9 Oct 2011

FOOTBALL CHEATS: No 25 - Paolo DiCanio encouraging Swindon players to dive...

Cheating is a growing epidemic in football these days, as is the organisational apathy and enabling attitude of fans that allows it to flourish. With a self-confessed cheat running UEFA, it comes as no surprise to me that we're getting to the stage where a manager will have no qualms about publicly exhorting his team to cheat, which is exactly what Swindon manager Paolo Di Canio has done.

In a disgraceful statement after Swindon's recent defeat to Macclesfield, DiCanio stated:

“From now on, I will bring in a different culture. My team are the only ones who do not dive somewhere around the field. I’d prefer that they risk getting a yellow card for simulation. It’s not fair, but it’s the only way to receive something. You can’t stay on your feet just because you want to be honest.”

Unbelievable. DiCanio here is shamelessly urging his players to dive to gain an advantage. How can he be allowed to get away with saying something like this in public? What kind of message does this send to impressionable kids who love football?

It makes me sick, and the FA should take some kind of action. That won't happen though because - like UEFA - the FA is a spineless, ethically-challenged organisation with no real interest (i.e. no financial incentive) in eradicating cheating.

If DiCanio is not punished for his comments then where does it stop? In time, other managers will follow suit, and football will become an even bigger cesspool than it is now.

Jaimie Kanwar


  1. Well he is right ..even though its wrong to cheat ..i would rather a player go down easily than a player who goes out to hurt other players intentionally and then hides behind the excuse of "didn't mean to " or " was just mis timed" "was passionate " etc or these things happen after all its a contact sport

  2. Then, like him, you're part of the problem.

  3. Would you rather have a players career potentially end with reckless and dangerous challenges or someone who goes down easily to get a decision ..Ideally both need to be got rid off but until then the shearer elbows and cantona stamping and rooney thuggery needs to be stamped out because player safety is necessary.

  4. How do you suggest cracking down on cheating? What's the difference between someone who is unbalanced by a foul and someone who goes over easily? How are you supposed to tell? Why should a player not go down easily when if you stay on your feet you don't get penalties regardless of whether you are fouled or not? Should the associations analyze every single foul? Or just the ones that make the most headlines? 

    See the problem here?

  5. Diving is worse than deliberatly hurting an opponent? Both are disgraceful...but going out to deliberatly hurt an opponent is clearly worse!

  6. The problem of diving,cheating and simulation comes from poor tackling and players still thinking they need to dive in on a player in the box from behind which is a foul out of the box .
    Defenders love a good shirt pulling contest in the box if you run past a player in open play and tug him its a free kick but things change in the penalty box and defenders get away with all sorts even pulling a players to the ground in Europe defenders put their arms behind their back when defending in the area but in the Premier League week after week we see the ball hitting defenders hands and no penalty given.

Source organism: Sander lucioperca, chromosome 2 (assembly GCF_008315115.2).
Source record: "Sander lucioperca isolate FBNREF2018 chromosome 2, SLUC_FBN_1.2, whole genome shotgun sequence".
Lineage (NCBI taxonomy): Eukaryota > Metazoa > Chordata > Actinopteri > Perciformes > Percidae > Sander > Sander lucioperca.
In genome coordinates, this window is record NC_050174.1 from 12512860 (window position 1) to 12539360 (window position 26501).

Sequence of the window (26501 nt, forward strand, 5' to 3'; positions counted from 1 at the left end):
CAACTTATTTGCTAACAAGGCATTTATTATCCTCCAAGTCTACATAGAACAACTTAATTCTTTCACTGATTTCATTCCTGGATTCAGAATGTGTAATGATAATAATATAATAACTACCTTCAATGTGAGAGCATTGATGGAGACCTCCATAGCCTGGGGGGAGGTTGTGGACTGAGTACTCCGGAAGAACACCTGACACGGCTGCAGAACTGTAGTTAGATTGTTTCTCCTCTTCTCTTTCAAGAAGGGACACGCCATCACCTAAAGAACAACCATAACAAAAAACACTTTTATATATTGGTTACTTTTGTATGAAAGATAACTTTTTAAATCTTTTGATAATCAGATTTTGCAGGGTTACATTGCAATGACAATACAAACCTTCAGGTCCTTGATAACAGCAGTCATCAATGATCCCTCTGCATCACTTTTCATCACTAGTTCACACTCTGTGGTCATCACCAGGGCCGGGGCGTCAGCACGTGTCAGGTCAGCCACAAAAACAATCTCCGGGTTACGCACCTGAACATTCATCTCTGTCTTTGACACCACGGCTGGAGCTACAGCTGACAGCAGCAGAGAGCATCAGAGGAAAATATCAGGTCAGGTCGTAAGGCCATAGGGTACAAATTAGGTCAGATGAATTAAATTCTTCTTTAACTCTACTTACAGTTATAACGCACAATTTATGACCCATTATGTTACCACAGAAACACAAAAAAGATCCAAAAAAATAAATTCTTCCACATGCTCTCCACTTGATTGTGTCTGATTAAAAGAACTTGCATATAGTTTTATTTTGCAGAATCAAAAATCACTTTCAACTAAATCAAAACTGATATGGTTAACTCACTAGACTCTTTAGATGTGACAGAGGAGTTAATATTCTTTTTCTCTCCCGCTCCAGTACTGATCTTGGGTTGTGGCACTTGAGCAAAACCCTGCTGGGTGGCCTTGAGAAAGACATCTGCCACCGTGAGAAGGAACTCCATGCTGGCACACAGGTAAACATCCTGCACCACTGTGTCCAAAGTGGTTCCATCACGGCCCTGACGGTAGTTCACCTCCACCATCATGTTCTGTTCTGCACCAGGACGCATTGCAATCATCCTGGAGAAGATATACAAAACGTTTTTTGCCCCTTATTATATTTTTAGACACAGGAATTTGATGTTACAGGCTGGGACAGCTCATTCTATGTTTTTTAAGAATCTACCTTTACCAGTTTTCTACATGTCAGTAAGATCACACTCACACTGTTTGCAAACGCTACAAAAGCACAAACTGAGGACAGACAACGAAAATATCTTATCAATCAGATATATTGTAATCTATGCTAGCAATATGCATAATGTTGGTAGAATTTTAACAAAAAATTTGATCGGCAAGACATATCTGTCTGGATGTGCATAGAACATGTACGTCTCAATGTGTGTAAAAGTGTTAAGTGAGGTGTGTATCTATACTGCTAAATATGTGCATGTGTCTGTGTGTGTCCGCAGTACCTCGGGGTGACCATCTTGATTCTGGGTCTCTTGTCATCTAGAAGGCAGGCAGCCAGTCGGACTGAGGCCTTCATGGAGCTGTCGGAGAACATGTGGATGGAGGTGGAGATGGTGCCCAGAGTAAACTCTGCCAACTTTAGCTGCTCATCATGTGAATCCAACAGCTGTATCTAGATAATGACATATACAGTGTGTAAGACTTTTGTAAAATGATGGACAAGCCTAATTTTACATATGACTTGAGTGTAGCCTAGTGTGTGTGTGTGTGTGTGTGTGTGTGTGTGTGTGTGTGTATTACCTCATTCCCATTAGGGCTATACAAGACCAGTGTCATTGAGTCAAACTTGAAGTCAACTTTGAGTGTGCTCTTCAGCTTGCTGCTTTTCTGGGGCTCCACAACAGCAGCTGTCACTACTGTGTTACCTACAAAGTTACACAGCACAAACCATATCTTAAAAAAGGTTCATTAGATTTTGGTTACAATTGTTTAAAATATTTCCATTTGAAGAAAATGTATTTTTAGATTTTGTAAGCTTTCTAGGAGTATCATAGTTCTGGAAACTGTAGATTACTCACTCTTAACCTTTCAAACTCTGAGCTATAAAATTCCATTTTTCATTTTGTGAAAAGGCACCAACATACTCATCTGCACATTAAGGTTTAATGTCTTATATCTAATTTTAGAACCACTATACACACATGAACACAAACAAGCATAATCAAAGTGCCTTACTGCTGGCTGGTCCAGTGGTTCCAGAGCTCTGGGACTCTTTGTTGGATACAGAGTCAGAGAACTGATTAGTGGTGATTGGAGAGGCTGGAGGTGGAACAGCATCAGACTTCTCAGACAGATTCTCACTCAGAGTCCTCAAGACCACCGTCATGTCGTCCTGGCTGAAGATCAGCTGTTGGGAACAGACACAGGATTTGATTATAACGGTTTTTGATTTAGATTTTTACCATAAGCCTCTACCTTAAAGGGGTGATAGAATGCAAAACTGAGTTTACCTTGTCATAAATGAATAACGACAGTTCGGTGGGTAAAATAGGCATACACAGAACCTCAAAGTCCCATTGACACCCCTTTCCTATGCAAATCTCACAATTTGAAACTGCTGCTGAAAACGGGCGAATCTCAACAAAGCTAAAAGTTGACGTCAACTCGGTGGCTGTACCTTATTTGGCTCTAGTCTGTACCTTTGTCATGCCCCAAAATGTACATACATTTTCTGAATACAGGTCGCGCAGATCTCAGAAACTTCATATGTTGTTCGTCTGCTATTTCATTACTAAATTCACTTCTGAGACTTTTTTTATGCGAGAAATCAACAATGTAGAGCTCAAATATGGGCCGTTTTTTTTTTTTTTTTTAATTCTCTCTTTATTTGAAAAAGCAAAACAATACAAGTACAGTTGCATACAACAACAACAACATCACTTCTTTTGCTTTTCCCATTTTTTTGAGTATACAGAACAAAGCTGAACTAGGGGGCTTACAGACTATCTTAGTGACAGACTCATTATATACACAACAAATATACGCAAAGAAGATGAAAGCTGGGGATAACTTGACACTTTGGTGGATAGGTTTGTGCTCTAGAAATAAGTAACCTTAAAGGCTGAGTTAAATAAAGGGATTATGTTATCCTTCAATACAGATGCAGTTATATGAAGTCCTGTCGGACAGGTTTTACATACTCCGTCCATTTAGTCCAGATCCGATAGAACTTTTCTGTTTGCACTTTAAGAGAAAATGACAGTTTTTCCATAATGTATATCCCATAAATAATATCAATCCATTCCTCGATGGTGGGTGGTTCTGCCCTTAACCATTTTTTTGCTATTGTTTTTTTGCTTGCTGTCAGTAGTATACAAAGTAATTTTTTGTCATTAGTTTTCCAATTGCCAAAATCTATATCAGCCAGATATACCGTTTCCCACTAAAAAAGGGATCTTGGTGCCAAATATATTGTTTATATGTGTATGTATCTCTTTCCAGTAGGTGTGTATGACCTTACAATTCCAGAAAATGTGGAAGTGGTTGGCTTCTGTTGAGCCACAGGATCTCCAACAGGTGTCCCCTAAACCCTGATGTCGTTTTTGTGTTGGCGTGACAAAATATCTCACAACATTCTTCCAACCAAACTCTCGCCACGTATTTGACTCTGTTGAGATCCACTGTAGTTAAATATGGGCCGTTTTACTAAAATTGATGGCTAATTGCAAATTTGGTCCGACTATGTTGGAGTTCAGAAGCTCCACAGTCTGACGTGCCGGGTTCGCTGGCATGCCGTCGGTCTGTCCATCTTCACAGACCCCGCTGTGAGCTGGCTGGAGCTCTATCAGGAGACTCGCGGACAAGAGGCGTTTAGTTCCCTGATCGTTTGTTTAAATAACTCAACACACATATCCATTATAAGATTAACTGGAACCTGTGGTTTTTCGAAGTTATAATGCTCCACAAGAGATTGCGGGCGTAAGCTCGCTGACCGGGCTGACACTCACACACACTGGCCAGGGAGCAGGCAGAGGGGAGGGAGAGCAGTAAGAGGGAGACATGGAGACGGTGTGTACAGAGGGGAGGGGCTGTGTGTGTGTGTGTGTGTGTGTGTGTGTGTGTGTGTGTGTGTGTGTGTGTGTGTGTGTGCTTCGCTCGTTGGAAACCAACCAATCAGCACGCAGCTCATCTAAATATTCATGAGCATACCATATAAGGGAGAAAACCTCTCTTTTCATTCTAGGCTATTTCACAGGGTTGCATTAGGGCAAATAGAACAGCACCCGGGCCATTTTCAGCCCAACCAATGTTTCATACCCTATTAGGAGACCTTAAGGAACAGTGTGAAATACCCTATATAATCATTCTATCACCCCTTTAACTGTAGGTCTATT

Not really that surprising attacking players go down easily because all the rules are in the defending teams favour.

  7. I think you're missing the point. It seems more a comment on refs who don't award free kicks... The team at the moment don't dive and so aren't getting the free kicks that other teams might.  I don't condone cheating at all - I hate divers - but I understand that sometimes to stay on your feet is not the best option. I don't think a player should dive if there isn't an obvious foul, but it's not uncommon to see a challenge made inside the box, the player continues on, off balance, and has a poor attempt on goal that is saved or completely misses. Same player, if he went down under the challenge, would have got a penalty... Better to go down easily and score a goal to get 3 points... From the team's point of view.

  8. and that's exactly di canio's point here absolutely, the problem we have is refs seem to think there are fouls that simply do not count inside the box as they do inside the centre circle, i've heard people in pubs and clubs and even commentators say, if he'd have gone down there he'd have had a penalty... well? is it/should it not be a penalty anyway irrespective if a player falls over, a foul is a foul, however this doesnt apply in the penalty box, so in these instances you cant blame the player for going down what would be easily just to make sure the ref has seen that the foul has taken place, if the refs got these things right then players wouldnt feel the need to do it... blatant diving when no contact is made.. absolutely has to be highlighted tho

  9. You took his word out of context again, Jaimie.

    "My team are the only ones who do not dive somewhere around the field"

    This part suggests he's never a fan of diving, the only diving involving him that I can remember was Paul Alcock :P

    His team was denied a penalty because his player chose not to fall after an obvious foul in the box. 

    "From now on, I will bring in a different culture."
    He is clearly upset and being sarcastic of the referee's decision OR he is simply instructing his players to follow the standard set by the referee.

  10. Spot on twat face that published this has taken it way out of context as to what he actually meant when saying it!